The joys of working in an Archive are, at times, understated. The myriad collections that we hold in Special Collections and Archives allow us a glimpse into years and decades long since passed. You would think that this would be a dream for a Graduate Student in History. And in many ways, it is.
Yet, while working in the Archive, you find certain items that make you want to find the places talked about. For example, while we have collections devoted to events such as COVID-19 and Hurricane Harvey, our collections lack in other areas. A prime example being Indianola.
Indianola, a town situated on Matagorda bay, was, in many ways, intended to be Corpus Christi, due to its natural harbor, its location, and its population. But today, Indianola is little more than a Ghost Town, a warning, and an example.
Why, you may ask? Well, the short answer is that it was destroyed by a hurricane in 1886. But that was not the first storm to nearly destroy Indianola. That honor goes to the Hurricane of September 1875. When Indianola was destroyed in 1886, Galveston heeded the example of Indianola and asked for a Seawall, which went unanswered, leading to Galveston almost suffering the same fate in 1900. Despite the destruction, you can still visit Indianola.
On weekends, I, along with my friend, take road trips through South Texas, seeking out Texas State Historic Markers, and, if we are close enough, a Buc-ee’s for some brisket. But often, our drives take us down roads that seem to mark the beginning of a B-List horror movie, until we come across hidden gems.
One such road, TX-316 near Port Lavaca, TX brought us to the site of Indianola, and, by extension, to the Great Camel Experiment, a failed U.S. Army experiment that sought to bring Camels to the West in the hopes of improving travel with Pack Animals used to the desert.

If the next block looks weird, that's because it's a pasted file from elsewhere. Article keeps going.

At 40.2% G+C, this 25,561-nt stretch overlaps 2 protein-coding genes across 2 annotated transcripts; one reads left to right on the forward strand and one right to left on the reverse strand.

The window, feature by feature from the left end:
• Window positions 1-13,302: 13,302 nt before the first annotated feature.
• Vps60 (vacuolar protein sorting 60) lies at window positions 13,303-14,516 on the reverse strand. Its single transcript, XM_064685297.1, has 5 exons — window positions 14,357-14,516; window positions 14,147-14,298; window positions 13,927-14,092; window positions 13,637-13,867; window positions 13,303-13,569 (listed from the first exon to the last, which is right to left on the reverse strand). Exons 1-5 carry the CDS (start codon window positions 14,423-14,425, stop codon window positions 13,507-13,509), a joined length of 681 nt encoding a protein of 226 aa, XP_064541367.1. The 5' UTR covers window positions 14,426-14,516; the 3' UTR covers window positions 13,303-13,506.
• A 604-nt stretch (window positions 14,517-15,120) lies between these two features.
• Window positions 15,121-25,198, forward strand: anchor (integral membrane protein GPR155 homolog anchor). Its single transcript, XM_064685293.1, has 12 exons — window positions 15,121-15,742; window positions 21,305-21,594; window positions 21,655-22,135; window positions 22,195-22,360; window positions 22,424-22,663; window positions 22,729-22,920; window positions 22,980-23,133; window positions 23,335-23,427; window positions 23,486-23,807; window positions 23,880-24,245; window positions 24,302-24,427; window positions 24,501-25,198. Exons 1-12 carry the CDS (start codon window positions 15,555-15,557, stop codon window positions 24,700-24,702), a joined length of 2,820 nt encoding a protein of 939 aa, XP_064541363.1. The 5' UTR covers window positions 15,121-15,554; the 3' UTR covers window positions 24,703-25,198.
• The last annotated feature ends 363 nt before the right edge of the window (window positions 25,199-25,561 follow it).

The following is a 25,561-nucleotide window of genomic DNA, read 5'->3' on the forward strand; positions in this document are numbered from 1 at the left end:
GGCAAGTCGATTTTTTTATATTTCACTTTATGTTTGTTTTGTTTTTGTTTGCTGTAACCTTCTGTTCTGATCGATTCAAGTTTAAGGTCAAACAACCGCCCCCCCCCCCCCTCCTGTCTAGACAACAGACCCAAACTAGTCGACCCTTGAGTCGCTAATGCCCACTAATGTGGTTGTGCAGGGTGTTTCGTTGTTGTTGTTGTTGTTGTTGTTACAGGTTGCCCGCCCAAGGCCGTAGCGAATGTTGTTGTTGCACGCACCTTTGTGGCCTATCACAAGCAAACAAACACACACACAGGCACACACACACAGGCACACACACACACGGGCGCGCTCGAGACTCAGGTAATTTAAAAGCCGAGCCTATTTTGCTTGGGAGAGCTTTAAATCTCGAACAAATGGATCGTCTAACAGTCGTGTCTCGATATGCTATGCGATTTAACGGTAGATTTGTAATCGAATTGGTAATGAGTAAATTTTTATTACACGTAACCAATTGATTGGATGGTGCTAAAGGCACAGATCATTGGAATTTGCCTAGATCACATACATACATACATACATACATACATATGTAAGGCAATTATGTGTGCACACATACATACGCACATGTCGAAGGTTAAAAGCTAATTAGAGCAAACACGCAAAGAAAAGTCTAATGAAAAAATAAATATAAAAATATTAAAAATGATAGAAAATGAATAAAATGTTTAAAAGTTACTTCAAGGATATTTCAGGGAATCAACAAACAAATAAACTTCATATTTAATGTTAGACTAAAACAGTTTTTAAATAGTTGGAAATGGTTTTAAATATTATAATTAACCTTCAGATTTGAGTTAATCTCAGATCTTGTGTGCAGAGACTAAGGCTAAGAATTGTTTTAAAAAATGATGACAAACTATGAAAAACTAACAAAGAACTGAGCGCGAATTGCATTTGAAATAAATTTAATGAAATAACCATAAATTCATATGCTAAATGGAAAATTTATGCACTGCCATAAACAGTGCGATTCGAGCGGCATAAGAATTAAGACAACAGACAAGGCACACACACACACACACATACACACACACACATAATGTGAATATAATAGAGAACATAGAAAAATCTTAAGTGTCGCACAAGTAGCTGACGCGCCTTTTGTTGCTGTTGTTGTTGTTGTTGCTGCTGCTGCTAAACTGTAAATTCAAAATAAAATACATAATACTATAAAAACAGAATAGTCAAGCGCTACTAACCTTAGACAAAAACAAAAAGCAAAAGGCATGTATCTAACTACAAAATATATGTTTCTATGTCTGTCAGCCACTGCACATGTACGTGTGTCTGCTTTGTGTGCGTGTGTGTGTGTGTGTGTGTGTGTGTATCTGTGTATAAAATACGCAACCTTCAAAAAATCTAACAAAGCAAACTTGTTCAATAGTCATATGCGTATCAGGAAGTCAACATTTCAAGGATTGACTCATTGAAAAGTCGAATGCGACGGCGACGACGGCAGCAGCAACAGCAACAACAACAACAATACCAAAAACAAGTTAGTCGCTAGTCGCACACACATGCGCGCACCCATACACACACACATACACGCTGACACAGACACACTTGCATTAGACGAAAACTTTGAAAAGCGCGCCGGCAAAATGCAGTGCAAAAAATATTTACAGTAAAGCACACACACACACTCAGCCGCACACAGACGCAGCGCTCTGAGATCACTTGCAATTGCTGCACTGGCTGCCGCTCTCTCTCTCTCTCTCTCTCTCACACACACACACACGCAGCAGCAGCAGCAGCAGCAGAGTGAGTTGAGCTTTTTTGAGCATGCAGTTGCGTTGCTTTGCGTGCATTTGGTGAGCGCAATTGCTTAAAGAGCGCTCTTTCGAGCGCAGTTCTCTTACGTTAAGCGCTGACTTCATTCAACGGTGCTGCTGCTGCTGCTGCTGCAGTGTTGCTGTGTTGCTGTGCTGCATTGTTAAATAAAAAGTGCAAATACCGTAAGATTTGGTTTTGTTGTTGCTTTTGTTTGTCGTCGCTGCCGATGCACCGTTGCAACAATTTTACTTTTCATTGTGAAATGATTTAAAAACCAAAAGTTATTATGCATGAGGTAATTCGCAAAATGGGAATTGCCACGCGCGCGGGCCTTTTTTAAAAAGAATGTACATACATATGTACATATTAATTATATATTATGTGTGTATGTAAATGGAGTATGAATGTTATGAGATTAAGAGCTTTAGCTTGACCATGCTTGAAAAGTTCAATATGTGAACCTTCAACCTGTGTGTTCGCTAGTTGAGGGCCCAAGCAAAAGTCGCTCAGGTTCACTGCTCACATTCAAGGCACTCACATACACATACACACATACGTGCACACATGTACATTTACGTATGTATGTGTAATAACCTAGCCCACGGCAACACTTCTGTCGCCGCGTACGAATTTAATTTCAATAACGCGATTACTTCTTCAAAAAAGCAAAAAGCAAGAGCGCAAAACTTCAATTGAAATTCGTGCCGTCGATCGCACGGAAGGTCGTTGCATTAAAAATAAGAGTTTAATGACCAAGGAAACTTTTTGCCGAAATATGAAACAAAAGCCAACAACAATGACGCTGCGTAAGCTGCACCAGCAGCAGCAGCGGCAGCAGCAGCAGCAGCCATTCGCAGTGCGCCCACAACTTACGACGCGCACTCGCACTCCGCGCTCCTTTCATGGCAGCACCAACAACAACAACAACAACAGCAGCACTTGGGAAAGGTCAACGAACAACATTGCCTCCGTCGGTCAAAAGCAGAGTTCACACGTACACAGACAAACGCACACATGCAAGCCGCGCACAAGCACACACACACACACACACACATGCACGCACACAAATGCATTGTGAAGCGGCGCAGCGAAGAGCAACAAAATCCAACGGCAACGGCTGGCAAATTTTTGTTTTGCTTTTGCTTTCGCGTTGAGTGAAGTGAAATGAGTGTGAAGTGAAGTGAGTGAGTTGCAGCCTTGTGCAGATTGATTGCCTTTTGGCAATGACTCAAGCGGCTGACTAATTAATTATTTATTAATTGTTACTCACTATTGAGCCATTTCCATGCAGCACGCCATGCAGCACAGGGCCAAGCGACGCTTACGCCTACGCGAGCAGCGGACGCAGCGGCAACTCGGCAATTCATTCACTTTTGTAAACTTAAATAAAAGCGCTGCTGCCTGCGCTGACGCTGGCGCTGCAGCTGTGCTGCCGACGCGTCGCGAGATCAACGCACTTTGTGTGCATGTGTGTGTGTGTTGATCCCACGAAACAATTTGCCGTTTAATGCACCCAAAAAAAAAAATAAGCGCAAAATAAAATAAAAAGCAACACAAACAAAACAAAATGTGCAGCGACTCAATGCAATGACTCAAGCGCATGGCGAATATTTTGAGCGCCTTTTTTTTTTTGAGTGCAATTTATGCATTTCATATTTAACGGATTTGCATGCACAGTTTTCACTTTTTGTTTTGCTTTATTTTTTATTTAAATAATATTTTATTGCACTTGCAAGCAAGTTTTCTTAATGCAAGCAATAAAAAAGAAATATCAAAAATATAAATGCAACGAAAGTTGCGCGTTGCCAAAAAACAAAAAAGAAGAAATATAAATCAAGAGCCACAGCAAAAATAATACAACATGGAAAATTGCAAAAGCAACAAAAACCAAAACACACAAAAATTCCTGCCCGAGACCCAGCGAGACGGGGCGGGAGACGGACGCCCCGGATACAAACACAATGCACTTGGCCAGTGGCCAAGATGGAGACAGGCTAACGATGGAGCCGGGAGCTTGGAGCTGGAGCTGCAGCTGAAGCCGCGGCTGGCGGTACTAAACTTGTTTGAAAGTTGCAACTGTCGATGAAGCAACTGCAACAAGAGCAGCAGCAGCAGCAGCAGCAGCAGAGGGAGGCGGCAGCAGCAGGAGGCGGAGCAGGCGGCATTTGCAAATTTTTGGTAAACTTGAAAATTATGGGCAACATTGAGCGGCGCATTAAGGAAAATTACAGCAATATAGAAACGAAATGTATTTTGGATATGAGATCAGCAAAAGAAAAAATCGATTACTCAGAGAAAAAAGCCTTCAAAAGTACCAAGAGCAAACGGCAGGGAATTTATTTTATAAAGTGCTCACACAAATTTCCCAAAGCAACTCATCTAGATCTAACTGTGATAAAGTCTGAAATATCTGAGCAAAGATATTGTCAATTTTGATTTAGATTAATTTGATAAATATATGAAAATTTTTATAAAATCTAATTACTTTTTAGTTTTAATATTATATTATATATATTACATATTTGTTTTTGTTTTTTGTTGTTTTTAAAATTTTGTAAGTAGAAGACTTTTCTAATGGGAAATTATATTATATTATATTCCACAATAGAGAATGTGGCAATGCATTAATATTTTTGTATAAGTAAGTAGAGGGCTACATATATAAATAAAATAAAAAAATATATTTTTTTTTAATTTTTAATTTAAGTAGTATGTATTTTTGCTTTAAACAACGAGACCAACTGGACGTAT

To many, this is an incidental marker that you can find by Indianola Beach Park. But it’s far from a “One and Done”. A later drive through the Texas Hill Country proved that to us when we saw other allusions to the Camel Experiment, and even today, Camp Verde’s General Store has a camel as the symbol.
We never did find Indianola proper. What remains of the town now rests under the sea-green waves, with only a small fishing community left behind. Often, road trips that take you away from the interstates lead you to places you never thought you would find.
Other Road trips we’ve taken have revealed to us the birthplace of Ignacio Zaragoza, as well as a hanging tree in Goliad; the birthplace of President Lyndon B. Johnson in Johnson City and nearby Stonewall, a jail turned museum in Lockhart. Even the famous El Camino Real leading into San Marcos and New Braunfels.
It may take a little longer to reach your destination, but if you’re not in a hurry, you’ll find that leaving the monotony of the Interstate for the backroads will help time pass quicker, and, as a bonus, you’ll learn more about the history of the region.
History is anything but facts in a vacuum. It’s lives lived, stories told, and towns forgotten. So, the next time you have a weekend to yourself, take a road trip. Plan and know your route and take the backroads. You never know what you’ll find along the way…you may just find yourself knee deep in history, and you’ll see just how beautiful it is. Safe travels, y’all.